I even have a further issue with Google’s technology when it comes to this aggressive prefetching of Web content in Chrome. I did find a worthwhile guide to disabling this “It’s not a bug; it’s a feature!” on the Web. If you’re going to use Google Chrome, I highly recommend reading it first. As for me, my reasons for installing Chrome were simply for having another browser to test rendering of pages I author on. When I can contract computer AIDS with it in less than 24 hours without clicking a damn thing, I’ll have to say that Google isn’t very good with browser security.

But this experience doesn’t stop for me here. New lesson about prefetching learned the hard way extremely cemented in my mind, I moved on to the actual malware at hand. The first times that I came across this Windows Scan, I was actually running antivirus software. Avast! is free and I had the attitude that you sometimes get what you pay for in that Avast! did actually identify the malware but only after the payload was delivered!

So, having wasted the better portion of a day doing the forensics and completely rebuilding my system (a task I’m getting much quicker with due to repetitive habit!), I set out to find out what kind of shielding I could find on the Web from this monstrosity. What I needed was a place to upload my captured malware to test antimalware detection capability. I found more than what I was looking for at VirSCAN.org. The report I got from my little file was very disturbing:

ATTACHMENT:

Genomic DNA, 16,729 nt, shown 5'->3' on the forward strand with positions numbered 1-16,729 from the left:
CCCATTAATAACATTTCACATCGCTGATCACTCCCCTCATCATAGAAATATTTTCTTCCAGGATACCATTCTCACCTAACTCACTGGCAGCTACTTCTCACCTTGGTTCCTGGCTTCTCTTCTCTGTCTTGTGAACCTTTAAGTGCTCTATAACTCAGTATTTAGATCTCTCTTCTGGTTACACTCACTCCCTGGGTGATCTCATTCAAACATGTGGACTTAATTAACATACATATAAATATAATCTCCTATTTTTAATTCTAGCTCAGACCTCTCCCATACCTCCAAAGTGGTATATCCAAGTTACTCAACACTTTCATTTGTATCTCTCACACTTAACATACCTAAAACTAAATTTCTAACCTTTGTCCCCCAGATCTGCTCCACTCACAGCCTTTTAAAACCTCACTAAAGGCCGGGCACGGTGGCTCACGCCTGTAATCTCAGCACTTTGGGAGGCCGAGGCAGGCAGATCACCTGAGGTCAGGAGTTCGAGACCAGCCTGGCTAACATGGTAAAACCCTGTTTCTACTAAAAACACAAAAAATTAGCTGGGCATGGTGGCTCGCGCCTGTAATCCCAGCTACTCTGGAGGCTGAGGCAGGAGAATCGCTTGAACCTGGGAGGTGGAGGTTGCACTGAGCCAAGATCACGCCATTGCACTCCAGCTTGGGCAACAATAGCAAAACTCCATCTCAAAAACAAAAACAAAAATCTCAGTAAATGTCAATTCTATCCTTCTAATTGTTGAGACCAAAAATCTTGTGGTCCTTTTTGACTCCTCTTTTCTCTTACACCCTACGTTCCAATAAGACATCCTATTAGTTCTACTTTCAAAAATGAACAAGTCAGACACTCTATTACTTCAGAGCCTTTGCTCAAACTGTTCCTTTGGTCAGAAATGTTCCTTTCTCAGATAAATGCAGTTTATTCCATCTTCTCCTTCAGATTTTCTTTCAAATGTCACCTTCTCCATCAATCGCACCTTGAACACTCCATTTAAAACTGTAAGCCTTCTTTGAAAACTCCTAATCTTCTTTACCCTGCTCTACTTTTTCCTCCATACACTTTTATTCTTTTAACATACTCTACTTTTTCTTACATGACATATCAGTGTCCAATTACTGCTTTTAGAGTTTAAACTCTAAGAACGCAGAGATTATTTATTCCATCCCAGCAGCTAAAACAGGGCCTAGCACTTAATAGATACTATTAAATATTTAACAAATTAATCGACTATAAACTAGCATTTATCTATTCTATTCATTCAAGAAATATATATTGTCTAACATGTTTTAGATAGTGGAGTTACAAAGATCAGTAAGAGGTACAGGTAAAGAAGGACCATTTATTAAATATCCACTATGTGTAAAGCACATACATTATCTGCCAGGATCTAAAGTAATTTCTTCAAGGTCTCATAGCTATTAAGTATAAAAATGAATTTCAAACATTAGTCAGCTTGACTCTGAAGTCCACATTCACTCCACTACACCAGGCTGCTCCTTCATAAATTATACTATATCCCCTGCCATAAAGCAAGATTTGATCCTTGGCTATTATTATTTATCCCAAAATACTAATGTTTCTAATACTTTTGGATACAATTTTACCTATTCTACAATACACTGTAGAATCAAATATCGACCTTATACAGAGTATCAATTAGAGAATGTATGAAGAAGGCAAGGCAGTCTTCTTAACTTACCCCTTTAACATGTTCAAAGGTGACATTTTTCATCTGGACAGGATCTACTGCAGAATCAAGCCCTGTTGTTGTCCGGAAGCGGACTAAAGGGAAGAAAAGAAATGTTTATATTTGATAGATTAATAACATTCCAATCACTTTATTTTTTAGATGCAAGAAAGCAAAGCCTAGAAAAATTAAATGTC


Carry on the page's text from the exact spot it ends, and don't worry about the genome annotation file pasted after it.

Many of these programs I’d never heard of before, which isn’t too surprising. What’s disturbing is that only eight anti-virus/anti-malware programs out of a battery of 37 actually correctly detected my caged executable. The Comodo program’s heuristic analysis suspected something was amiss, so maybe that makes nine programs. But this malware existed at least as early as January 2010! Furthermore, it’s a widely documented problem; just punch Windows Scan into a Google search and you’ll get volumes back from other people who had experienced this rotten apple.

Look at this list! Neither McAfee nor Symantec (Norton AV) identified this. Both titles I’ve had no confidence in for over ten years. Trend Micro and Kaspersky didn’t detect it either, both of these I’ve actually paid to run on my computer at different times in the last ten years! But then you look at who did identify this malware and that list is surprising too. Microsoft?!